“Scottish band who enjoy drinking and making miserable music” reads the twitter bio The Twilight Sad, and it must be said that their fourth studio album Nobody Wants to Be Here and Nobody Wants to Leave perfectly compliments the description that the band provides for themselves.
Loss and heartbreak are just some of the themes explored through the lyrics and also the music, which set the scene of a come-down from a drunken night, when emotions are at their height.
Opening track ‘There’s A Girl in the Corner’ does not hold back with introducing these themes, as it commences with the lyrics “you’re not coming back” repeated several times, heavy, heartbeat-like drums are prominent adding intensity and ensuring a striking opening to the record.
Glancing at the track titles, it is clear to see the dark twist is carried throughout; ‘Pills I Swallow’, ‘Drown So I Can Watch’, ‘It Was Never The Same’, but what else would be expected from The Twilight Sad other than the shockingly gloomy.
Listening to this album is like being provided an in depth look in frontman James Graham’s diary, while the music enhances the depth and power of the words.
Like previous releases there are tracks that will be stunning performed live, for example ‘Leave the House’ and ‘I Could Give You All You Want’ demonstrate the band’s ability to transition between quiet, delicate sounds to forceful, loud ones that has always been enhanced live by The Twilight Sad.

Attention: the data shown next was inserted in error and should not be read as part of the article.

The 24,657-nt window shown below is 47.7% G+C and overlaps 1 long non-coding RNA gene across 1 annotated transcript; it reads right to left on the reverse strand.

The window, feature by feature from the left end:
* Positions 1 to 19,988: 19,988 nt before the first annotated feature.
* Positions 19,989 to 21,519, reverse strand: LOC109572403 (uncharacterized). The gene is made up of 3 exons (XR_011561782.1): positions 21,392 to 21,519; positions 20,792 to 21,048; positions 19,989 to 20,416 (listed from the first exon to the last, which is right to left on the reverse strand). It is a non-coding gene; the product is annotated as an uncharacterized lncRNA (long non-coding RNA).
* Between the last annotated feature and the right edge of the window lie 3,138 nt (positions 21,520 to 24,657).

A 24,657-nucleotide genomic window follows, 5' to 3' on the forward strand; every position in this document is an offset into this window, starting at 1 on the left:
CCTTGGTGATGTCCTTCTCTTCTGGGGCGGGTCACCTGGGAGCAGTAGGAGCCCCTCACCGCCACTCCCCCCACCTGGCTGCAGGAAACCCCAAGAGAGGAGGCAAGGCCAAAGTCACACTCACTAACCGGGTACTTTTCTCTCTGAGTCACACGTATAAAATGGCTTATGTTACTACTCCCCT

Concluding the album is ‘Sometimes I Wished I Could Sleep’ and quite an ending it provides, it is in contrast to the rest of the album musically, as it includes minimal musical accompaniment, with piano being the only instrument alongside the soft, tranquil and echoing vocals.
The track is haunting, with lyrics “you don’t want me anymore’” repeated throughout, and perfectly portrays the loneliness of the aftermath of love following and ended relationship, demonstrating that The Twilight Sad have no limits when it comes to exposing raw and deep emotions through their songs.
There is an important distinction which must be made however, and that is; although the general theme of the album may be perceived as ‘miserable’, the tracks do not pass on this feeling to the listener, instead, it is a thought-provoking album which explores complex and difficult emotions and it is rare that modern bands can pull off ‘miserable music’ without it coming across as forced and pretentious, or are brave enough to delve as deeply into these emotions as The Twilight Sad do so successfully and powerfully.
Words: Orla Brady